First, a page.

Chasing a fossil-fuel fugitive

My Clean Break column today takes a look at “fugitive” emissions — typically methane — from the natural gas and oil sectors in Canada. I like to call them the industry’s dirty not-so-little secret, because when we think of fossil fuels we think mostly about the emissions that result from their combustion. But not as much, if any, public attention has been drawn to the unintentional (i.e. leaks) and intentional (i.e. venting) of methane at processing facilities and along pipeline infrastructure. Fugitive emissions from Canada’s oil and gas sectors in 2006 amounted to the equivalent of about 60 megatonnes of CO2, up 65 per cent since 1990. Surprisingly, this represents nearly 8 per cent of all greenhouse gas emissions in Canada. As you’ll read from the column, the biggest problem is a lack of regulation and ability to detect these emissions. Once that’s solved, often it’s just a matter of tightening a bolt.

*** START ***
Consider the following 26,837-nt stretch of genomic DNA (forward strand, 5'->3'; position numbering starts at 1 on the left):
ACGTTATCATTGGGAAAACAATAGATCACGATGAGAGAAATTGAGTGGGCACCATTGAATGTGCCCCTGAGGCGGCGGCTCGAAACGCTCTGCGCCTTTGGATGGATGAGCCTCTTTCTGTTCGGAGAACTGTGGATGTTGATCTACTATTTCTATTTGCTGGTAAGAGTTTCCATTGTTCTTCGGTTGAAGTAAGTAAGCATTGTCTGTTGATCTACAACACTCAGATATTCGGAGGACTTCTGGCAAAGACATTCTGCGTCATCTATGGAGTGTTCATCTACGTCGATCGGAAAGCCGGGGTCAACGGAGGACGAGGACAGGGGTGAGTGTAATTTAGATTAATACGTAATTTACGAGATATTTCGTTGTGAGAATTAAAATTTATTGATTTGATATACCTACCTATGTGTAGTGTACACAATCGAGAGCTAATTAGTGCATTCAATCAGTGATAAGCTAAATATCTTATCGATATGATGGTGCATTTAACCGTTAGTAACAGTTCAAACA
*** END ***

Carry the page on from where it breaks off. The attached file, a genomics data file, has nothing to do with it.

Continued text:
3 thoughts on “Chasing a fossil-fuel fugitive”

  1. I read about nuke waste coming from coal-fired generating stations. Something about the weight of uranium and it not leaving the furnace like a good little emission, therefore building up there.

  2. Wow I had absolutely no idea, that this was such a problem, I do know that there are bad things that give off these gases and that its whats contributing to the problems with the ozone layer, but had no idea about the nuke waste that Jp was speaking of in his comment.

Comments are closed.